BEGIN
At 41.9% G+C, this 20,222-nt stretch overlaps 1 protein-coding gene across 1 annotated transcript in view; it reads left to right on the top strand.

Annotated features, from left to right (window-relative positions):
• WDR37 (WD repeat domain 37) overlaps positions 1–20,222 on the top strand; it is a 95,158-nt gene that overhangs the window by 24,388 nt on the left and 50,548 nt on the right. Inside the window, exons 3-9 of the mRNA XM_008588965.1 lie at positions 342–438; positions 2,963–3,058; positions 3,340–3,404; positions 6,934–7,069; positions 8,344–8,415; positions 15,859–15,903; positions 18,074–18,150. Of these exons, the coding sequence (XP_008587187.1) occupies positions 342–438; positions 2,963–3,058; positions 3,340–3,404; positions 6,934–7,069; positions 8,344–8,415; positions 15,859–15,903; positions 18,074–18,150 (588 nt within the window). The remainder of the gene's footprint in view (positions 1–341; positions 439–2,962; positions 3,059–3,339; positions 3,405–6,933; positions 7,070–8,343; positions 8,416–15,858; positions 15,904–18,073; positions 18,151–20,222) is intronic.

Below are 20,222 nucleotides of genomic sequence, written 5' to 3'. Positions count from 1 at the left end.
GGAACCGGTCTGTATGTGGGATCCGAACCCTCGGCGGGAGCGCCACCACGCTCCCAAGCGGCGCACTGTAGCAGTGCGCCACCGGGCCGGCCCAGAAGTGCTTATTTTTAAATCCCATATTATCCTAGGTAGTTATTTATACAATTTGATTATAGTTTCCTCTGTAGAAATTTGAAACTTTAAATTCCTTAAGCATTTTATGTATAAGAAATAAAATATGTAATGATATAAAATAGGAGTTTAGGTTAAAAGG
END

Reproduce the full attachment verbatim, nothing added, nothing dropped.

At 41.9% G+C, this 20,222-nt stretch overlaps 1 protein-coding gene across 1 annotated transcript in view; it reads left to right on the top strand.

Annotated features, from left to right (window-relative positions):
• WDR37 (WD repeat domain 37) overlaps positions 1–20,222 on the top strand; it is a 95,158-nt gene that overhangs the window by 24,388 nt on the left and 50,548 nt on the right. Inside the window, exons 3-9 of the mRNA XM_008588965.1 lie at positions 342–438; positions 2,963–3,058; positions 3,340–3,404; positions 6,934–7,069; positions 8,344–8,415; positions 15,859–15,903; positions 18,074–18,150. Of these exons, the coding sequence (XP_008587187.1) occupies positions 342–438; positions 2,963–3,058; positions 3,340–3,404; positions 6,934–7,069; positions 8,344–8,415; positions 15,859–15,903; positions 18,074–18,150 (588 nt within the window). The remainder of the gene's footprint in view (positions 1–341; positions 439–2,962; positions 3,059–3,339; positions 3,405–6,933; positions 7,070–8,343; positions 8,416–15,858; positions 15,904–18,073; positions 18,151–20,222) is intronic.

Below are 20,222 nucleotides of genomic sequence, written 5' to 3'. Positions count from 1 at the left end.
GGAACCGGTCTGTATGTGGGATCCGAACCCTCGGCGGGAGCGCCACCACGCTCCCAAGCGGCGCACTGTAGCAGTGCGCCACCGGGCCGGCCCAGAAGTGCTTATTTTTAAATCCCATATTATCCTAGGTAGTTATTTATACAATTTGATTATAGTTTCCTCTGTAGAAATTTGAAACTTTAAATTCCTTAAGCATTTTATGTATAAGAAATAAAATATGTAATGATATAAAATAGGAGTTTAGGTTAAAAGG